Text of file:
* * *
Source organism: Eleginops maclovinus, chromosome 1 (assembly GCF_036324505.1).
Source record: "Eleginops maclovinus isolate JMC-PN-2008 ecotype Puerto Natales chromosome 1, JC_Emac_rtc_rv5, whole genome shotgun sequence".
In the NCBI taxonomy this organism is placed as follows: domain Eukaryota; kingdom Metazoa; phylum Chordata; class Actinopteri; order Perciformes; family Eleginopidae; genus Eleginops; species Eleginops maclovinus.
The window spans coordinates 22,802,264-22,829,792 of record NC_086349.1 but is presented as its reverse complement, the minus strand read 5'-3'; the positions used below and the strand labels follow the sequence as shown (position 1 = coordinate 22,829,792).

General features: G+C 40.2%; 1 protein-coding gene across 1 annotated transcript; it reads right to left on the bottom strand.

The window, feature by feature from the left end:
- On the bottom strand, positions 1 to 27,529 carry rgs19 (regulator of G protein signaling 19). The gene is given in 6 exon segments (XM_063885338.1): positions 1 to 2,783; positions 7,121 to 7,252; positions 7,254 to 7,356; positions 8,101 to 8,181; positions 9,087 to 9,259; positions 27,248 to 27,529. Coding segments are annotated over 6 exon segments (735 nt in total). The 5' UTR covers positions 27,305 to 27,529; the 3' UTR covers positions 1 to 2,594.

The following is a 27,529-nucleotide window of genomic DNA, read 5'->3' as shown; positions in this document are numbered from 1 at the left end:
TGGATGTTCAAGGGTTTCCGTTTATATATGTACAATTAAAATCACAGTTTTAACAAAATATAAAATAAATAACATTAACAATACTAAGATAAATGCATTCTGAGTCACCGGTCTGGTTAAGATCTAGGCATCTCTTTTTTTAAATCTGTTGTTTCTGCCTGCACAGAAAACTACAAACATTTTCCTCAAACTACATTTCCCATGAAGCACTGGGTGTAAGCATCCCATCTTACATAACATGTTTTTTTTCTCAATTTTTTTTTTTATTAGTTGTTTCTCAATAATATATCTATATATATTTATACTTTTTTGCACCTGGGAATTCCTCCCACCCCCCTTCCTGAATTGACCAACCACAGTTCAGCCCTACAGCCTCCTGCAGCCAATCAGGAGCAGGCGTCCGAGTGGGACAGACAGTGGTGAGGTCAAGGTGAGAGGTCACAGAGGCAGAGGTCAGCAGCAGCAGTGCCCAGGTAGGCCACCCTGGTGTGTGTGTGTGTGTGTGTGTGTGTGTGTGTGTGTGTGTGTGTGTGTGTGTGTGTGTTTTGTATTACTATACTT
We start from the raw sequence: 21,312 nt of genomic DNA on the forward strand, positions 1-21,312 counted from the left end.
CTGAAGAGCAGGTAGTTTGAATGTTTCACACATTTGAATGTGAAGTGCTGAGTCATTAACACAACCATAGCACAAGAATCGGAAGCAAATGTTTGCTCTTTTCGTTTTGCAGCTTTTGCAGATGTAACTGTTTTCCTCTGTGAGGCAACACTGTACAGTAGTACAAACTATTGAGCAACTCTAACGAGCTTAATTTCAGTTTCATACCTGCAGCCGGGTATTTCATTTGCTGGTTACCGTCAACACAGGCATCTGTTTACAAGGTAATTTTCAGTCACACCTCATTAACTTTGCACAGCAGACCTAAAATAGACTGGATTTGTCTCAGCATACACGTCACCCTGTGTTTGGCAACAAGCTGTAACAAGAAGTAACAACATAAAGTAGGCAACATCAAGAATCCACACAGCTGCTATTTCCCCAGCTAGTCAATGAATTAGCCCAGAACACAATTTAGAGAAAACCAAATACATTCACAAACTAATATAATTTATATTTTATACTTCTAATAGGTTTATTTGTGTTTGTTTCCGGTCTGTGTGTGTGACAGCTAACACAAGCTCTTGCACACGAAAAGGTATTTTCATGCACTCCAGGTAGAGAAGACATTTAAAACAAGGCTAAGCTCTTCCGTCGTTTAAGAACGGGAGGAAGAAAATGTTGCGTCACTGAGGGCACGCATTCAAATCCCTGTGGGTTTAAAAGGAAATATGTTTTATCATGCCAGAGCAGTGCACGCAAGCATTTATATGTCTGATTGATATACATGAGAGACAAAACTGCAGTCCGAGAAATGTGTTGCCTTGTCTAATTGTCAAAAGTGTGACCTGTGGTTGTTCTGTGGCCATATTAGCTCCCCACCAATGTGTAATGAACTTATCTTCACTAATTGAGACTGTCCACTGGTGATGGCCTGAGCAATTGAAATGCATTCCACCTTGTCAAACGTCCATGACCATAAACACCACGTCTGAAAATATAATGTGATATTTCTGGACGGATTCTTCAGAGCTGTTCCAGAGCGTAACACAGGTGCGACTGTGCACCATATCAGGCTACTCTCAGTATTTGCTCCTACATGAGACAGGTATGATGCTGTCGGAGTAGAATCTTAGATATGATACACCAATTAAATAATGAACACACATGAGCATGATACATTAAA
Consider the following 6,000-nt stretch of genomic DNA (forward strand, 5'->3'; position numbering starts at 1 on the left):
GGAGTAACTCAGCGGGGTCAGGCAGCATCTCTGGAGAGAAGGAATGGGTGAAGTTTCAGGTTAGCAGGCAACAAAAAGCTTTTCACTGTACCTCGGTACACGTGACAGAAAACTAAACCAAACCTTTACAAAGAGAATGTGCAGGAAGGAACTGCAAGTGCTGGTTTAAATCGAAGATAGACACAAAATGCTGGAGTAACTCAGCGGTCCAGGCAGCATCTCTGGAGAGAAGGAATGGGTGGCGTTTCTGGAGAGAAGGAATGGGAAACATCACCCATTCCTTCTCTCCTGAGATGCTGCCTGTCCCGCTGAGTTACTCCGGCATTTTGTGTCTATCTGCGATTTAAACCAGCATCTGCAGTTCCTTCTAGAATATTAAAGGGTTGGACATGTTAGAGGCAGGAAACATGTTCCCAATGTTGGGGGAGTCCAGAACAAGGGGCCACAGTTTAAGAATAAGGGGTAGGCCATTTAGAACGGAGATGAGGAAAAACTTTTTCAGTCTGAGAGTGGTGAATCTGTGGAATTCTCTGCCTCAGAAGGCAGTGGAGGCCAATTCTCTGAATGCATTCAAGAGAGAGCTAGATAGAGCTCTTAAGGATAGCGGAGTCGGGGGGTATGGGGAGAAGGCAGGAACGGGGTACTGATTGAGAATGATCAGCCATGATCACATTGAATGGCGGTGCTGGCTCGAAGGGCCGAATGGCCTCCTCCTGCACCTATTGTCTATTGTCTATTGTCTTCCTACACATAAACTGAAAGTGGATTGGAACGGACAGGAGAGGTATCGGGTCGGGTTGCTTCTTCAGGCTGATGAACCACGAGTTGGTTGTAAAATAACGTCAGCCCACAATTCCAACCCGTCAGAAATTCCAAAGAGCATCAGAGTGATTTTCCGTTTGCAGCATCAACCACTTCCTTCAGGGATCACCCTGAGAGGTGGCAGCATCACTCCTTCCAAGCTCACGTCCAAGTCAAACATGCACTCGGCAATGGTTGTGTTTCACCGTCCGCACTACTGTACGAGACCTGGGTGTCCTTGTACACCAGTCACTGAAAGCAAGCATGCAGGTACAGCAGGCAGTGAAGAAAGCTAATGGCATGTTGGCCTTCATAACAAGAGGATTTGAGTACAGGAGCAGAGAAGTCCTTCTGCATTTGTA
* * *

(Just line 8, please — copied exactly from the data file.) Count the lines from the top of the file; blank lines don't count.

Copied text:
The following is a 27,529-nucleotide window of genomic DNA, read 5'->3' as shown; positions in this document are numbered from 1 at the left end: